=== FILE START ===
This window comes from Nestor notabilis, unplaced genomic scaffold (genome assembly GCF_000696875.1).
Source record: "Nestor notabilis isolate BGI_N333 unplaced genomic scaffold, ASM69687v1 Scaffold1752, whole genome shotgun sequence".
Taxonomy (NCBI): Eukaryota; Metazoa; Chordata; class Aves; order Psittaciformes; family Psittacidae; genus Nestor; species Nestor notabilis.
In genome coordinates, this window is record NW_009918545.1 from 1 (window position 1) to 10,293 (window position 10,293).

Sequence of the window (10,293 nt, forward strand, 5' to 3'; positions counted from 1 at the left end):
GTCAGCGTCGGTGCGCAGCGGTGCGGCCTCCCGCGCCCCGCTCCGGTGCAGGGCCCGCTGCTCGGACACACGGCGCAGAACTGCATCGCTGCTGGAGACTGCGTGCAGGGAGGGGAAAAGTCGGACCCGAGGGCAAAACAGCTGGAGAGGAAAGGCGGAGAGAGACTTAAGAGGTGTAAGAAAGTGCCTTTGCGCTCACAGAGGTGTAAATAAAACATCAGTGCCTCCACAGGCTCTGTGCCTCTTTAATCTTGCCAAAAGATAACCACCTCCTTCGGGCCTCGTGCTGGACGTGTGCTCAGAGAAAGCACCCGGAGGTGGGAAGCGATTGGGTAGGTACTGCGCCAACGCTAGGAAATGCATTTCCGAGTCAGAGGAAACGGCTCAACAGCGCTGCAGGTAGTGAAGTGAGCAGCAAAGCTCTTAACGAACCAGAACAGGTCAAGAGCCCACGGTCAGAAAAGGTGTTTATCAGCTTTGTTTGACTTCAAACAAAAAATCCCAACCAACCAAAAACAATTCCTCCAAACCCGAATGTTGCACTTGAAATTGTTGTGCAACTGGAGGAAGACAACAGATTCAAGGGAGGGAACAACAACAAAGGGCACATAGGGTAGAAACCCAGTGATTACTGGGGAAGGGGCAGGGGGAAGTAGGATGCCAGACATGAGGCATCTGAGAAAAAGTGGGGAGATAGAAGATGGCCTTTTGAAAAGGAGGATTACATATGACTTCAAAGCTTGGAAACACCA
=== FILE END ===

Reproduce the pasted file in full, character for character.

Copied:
This window comes from Nestor notabilis, unplaced genomic scaffold (genome assembly GCF_000696875.1).
Source record: "Nestor notabilis isolate BGI_N333 unplaced genomic scaffold, ASM69687v1 Scaffold1752, whole genome shotgun sequence".
Taxonomy (NCBI): Eukaryota; Metazoa; Chordata; class Aves; order Psittaciformes; family Psittacidae; genus Nestor; species Nestor notabilis.
In genome coordinates, this window is record NW_009918545.1 from 1 (window position 1) to 10,293 (window position 10,293).

Sequence of the window (10,293 nt, forward strand, 5' to 3'; positions counted from 1 at the left end):
GTCAGCGTCGGTGCGCAGCGGTGCGGCCTCCCGCGCCCCGCTCCGGTGCAGGGCCCGCTGCTCGGACACACGGCGCAGAACTGCATCGCTGCTGGAGACTGCGTGCAGGGAGGGGAAAAGTCGGACCCGAGGGCAAAACAGCTGGAGAGGAAAGGCGGAGAGAGACTTAAGAGGTGTAAGAAAGTGCCTTTGCGCTCACAGAGGTGTAAATAAAACATCAGTGCCTCCACAGGCTCTGTGCCTCTTTAATCTTGCCAAAAGATAACCACCTCCTTCGGGCCTCGTGCTGGACGTGTGCTCAGAGAAAGCACCCGGAGGTGGGAAGCGATTGGGTAGGTACTGCGCCAACGCTAGGAAATGCATTTCCGAGTCAGAGGAAACGGCTCAACAGCGCTGCAGGTAGTGAAGTGAGCAGCAAAGCTCTTAACGAACCAGAACAGGTCAAGAGCCCACGGTCAGAAAAGGTGTTTATCAGCTTTGTTTGACTTCAAACAAAAAATCCCAACCAACCAAAAACAATTCCTCCAAACCCGAATGTTGCACTTGAAATTGTTGTGCAACTGGAGGAAGACAACAGATTCAAGGGAGGGAACAACAACAAAGGGCACATAGGGTAGAAACCCAGTGATTACTGGGGAAGGGGCAGGGGGAAGTAGGATGCCAGACATGAGGCATCTGAGAAAAAGTGGGGAGATAGAAGATGGCCTTTTGAAAAGGAGGATTACATATGACTTCAAAGCTTGGAAACACCA